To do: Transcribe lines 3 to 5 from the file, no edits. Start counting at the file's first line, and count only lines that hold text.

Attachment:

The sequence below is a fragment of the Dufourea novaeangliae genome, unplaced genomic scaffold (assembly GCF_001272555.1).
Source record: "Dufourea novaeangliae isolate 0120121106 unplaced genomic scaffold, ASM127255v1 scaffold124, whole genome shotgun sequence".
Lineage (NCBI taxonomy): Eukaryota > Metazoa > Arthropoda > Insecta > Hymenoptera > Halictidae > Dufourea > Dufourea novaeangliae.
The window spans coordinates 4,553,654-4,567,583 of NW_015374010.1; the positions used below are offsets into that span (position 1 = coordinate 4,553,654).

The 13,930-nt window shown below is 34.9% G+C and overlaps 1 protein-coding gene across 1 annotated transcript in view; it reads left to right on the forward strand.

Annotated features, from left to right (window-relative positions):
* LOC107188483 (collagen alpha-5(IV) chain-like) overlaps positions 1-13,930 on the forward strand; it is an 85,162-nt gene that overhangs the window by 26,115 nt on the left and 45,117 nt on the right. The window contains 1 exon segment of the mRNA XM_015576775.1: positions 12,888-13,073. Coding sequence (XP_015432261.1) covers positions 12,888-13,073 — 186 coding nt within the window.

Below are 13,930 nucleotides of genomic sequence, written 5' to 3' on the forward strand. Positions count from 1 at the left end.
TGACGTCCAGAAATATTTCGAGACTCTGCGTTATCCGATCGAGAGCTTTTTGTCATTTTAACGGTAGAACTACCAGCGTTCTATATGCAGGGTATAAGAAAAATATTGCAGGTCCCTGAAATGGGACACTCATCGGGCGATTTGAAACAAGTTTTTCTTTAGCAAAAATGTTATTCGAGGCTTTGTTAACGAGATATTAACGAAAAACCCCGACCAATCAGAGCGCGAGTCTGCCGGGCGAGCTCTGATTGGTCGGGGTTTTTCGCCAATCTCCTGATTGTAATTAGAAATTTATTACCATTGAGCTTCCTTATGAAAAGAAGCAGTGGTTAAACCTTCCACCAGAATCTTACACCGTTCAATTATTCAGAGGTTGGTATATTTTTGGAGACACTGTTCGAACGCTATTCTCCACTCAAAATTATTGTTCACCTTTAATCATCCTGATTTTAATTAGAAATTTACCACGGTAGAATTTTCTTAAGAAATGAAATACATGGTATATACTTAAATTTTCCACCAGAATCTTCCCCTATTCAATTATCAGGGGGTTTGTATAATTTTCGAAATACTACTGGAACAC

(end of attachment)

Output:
Lineage (NCBI taxonomy): Eukaryota > Metazoa > Arthropoda > Insecta > Hymenoptera > Halictidae > Dufourea > Dufourea novaeangliae.
The window spans coordinates 4,553,654-4,567,583 of NW_015374010.1; the positions used below are offsets into that span (position 1 = coordinate 4,553,654).

The 13,930-nt window shown below is 34.9% G+C and overlaps 1 protein-coding gene across 1 annotated transcript in view; it reads left to right on the forward strand.